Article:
As you all know by now, I just completed my first ever camping trip this past weekend. It was a three night outing, an hour and a half from home, with many family members that had camped for years, in a state park with full hook-ups. It really doesn’t get much easier than that! My wife has also camped for her entire life, so I am much more of a hindrance than a help. Let me give you a little added perspective – I am no spring chicken. I am in my 50s, but it seems I am still able to learn new tricks!
My biggest fear about camping is the toilet – whether we are talking about the brand new one in our camper, or the “potty houses” in an RV park. The park we were in had adequate toilets, but the showers were more than a little dank and gross. Thank goodness for the brand new three piece dry bath in our Vintage Cruiser. I found out by the first evening that it was a little bit of heaven. Not like a s’more bit of heaven, but you know, still pretty good.
So let me clue you in on my worries leading up to the trip:
- The toilet looks small and somewhat flimsy compared to those in the house.
- What if a bit of plumbing breaks lose?
- What is the hose flies off the sewer outlet/hole – I don’t know what you call that at the campsite?
- What if fecal matter is flying through the air?
- Why won’t Steph get me a hazmat suit to wear when I help attach and detach this hose?
We arrived on Thursday about 5pm. I waited as long as I could to use the restroom in our camper, then I used it (just #1) and I survived unscathed from that experience. I went on to have a “normal” weekend in the bathroom even though it was unnerving at first. It later became more worrisome as we got ready to depart. We had to flush out the black water (black water = sewage or what went into the toilet beside water). We had to go out and pull the handle on the black water tank. Steph did it before I got around to the back of the camper! To understand how cringe worthy it is, see the photo below of the sewage hose. It is black with orange ends – the end in the top left corner attaches to the camper, the one on the bottom right, with the clear elbow shaped window attaches to the sewage receptacle at the campsite. Why is that thing clear? Do we really need to see what flies by there? I asked Steph what she saw. She said, “Well, Mr. Hankey didn’t float by screaming if that is what you are asking!” (If you don’t understand that reference, please google South Park Mr. Hankey The Christmas Poo.)
Anyway, I missed that part but was prepared by coming around the corner with my t-shirt pulled up over my nose and mouth. My father-in-law wondered what in the hell I was doing that for and I explained that Steph would not buy me a hazmat suit while shopping for our accessories. I got an eye roll but then found out that Steph had come around the corner the same exact way!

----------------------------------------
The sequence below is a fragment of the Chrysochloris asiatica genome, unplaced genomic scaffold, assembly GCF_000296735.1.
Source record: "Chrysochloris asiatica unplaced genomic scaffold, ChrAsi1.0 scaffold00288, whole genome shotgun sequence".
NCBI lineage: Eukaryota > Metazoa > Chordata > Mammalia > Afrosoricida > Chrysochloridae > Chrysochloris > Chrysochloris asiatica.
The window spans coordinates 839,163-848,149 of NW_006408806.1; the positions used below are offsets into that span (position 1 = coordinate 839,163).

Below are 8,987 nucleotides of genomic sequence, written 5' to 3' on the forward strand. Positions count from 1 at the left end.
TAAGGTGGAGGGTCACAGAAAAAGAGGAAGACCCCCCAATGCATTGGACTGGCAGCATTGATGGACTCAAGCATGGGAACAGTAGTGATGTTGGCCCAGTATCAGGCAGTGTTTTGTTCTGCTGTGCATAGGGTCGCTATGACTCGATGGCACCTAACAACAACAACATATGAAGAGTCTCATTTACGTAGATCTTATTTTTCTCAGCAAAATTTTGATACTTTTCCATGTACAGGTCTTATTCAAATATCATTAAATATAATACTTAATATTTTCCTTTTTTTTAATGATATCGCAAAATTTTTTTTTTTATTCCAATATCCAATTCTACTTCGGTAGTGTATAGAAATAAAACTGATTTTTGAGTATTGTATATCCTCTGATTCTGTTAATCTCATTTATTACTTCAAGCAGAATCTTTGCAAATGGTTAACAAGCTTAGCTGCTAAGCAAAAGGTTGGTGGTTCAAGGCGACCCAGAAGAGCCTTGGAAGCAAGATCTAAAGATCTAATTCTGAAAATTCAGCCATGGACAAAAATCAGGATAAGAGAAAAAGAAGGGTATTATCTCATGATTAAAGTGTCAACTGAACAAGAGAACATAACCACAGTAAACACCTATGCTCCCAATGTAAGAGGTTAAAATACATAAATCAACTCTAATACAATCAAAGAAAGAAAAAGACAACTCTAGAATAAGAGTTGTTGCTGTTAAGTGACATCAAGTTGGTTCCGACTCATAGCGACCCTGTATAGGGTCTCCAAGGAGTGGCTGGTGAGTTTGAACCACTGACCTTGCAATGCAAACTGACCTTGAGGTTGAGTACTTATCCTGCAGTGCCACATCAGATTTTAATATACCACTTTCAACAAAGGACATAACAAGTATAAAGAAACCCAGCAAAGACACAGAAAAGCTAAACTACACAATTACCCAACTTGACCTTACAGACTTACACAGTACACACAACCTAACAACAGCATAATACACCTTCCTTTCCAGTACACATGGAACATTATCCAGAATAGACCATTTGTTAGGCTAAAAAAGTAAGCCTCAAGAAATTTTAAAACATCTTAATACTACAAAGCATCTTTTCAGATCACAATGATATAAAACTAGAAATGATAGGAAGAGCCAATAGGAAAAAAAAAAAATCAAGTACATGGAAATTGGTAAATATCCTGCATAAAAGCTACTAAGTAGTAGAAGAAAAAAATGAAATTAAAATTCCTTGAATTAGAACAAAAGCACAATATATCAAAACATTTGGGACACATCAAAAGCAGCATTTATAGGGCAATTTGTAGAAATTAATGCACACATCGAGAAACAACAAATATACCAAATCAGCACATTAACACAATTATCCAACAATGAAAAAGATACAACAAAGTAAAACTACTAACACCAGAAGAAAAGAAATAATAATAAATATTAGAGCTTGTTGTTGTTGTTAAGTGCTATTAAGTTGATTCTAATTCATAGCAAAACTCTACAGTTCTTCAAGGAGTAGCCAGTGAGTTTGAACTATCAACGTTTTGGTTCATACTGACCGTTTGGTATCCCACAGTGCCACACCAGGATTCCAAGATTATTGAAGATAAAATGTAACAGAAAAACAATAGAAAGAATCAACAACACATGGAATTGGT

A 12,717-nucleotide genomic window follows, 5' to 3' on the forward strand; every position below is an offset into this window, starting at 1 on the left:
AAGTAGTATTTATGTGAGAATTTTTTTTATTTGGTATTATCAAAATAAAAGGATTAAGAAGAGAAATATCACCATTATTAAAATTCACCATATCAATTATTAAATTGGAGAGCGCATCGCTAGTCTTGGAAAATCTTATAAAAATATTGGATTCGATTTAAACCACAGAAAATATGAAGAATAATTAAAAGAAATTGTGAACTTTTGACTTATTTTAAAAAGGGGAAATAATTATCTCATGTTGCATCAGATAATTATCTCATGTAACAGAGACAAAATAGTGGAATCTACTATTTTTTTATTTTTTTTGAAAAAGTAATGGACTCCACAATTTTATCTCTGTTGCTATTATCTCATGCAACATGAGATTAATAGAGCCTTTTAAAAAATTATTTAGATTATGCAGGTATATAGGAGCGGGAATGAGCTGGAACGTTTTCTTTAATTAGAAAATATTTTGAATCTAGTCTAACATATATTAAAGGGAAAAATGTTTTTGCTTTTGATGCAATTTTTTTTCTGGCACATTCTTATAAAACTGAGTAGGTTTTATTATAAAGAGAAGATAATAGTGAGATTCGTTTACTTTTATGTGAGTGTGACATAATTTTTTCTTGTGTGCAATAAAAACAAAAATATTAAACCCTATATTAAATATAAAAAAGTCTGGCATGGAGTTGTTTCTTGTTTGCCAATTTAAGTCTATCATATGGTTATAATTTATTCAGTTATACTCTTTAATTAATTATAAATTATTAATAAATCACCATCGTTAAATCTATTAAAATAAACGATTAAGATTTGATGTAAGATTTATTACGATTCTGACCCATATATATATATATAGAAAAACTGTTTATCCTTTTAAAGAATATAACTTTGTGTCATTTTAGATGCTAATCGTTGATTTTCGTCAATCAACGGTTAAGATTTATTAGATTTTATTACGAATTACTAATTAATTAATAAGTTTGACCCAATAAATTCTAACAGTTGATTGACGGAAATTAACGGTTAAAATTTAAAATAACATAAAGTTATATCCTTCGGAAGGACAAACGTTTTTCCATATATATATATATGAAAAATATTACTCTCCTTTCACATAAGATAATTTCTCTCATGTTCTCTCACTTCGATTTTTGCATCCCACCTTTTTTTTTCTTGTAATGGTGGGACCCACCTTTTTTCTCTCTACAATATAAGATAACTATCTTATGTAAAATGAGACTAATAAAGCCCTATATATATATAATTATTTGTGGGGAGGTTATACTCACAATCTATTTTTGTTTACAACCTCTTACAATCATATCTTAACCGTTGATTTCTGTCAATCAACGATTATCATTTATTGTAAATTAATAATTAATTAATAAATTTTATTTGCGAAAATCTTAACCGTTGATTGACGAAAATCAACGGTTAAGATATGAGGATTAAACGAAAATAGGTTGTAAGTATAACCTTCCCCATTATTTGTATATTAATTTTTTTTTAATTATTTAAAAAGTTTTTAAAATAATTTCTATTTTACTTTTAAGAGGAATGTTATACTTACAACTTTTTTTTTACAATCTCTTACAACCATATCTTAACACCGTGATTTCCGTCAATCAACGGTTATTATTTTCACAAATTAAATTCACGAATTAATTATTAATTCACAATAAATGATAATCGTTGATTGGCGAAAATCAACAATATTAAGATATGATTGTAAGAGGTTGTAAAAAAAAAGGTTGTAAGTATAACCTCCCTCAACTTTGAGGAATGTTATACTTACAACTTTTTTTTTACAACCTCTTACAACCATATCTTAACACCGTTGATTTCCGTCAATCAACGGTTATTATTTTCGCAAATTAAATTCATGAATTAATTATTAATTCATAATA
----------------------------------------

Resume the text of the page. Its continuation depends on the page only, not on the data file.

Once you have emptied the black water, you pull the lever to open the grey water. That is the water that came from your sinks and your shower – so soapy and a little greyish but nothing scary is in there. It flushes out the nastiness that might be left behind in the hose. Then you run clear water through after that. I encourage you to always have on heavy duty rubber gloves, maybe hip waders in case something goes awry and I would cover your mouth and nose for the same reason – you just can’t be too safe. Honestly though, it all went well with no issues at all! Having your own bathroom is pretty awesome – and the shower makes the toilet part worth dealing with!
I am also providing you with a picture of what campers call a “stinky slinky” that holds your sewer hose and takes it to the sewage outlet at a nice gentle decline while gently cradling it off the ground. Get one that says you can run over it without breaking it. Really people – do you want to cut costs on these sorts of things?
The other photo is of the enzymes you put in the tank after clean out. We got a different kind – more of Cascade packet type – dropped it in the toilet, added 4 gallons of clean water and then it sloshed around on the ride home further cleaning the tank and adding good bacteria to said tank.
You may also be wondering about toilet paper. They make some specifically for use in an RV tank, but we opted for regular old high quality Charmin and kept a little trash can, with a liner and a lid, in the bathroom and just threw out the toilet paper. And we carried the trash up to the dumpster at least once per day and that did not cause me any anxiety after the first day.
So there you go. If I can do this, so can you!! So now it’s time for you to Get Out & Go!